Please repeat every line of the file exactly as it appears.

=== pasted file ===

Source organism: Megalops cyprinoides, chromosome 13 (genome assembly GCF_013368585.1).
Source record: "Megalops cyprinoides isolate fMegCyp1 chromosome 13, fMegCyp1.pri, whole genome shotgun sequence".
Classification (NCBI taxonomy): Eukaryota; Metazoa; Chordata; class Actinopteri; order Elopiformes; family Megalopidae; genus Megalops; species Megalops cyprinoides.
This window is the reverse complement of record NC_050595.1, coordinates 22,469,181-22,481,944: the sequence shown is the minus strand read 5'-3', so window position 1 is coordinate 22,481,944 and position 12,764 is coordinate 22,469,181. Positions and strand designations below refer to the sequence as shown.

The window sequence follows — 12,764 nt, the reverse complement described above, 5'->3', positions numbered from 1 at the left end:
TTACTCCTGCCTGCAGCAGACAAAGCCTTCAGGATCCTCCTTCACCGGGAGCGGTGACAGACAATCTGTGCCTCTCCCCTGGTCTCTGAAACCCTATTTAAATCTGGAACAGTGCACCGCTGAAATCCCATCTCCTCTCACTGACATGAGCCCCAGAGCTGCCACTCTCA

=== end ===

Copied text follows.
Source organism: Megalops cyprinoides, chromosome 13 (genome assembly GCF_013368585.1).
Source record: "Megalops cyprinoides isolate fMegCyp1 chromosome 13, fMegCyp1.pri, whole genome shotgun sequence".
Classification (NCBI taxonomy): Eukaryota; Metazoa; Chordata; class Actinopteri; order Elopiformes; family Megalopidae; genus Megalops; species Megalops cyprinoides.
This window is the reverse complement of record NC_050595.1, coordinates 22,469,181-22,481,944: the sequence shown is the minus strand read 5'-3', so window position 1 is coordinate 22,481,944 and position 12,764 is coordinate 22,469,181. Positions and strand designations below refer to the sequence as shown.

The window sequence follows — 12,764 nt, the reverse complement described above, 5'->3', positions numbered from 1 at the left end:
TTACTCCTGCCTGCAGCAGACAAAGCCTTCAGGATCCTCCTTCACCGGGAGCGGTGACAGACAATCTGTGCCTCTCCCCTGGTCTCTGAAACCCTATTTAAATCTGGAACAGTGCACCGCTGAAATCCCATCTCCTCTCACTGACATGAGCCCCAGAGCTGCCACTCTCA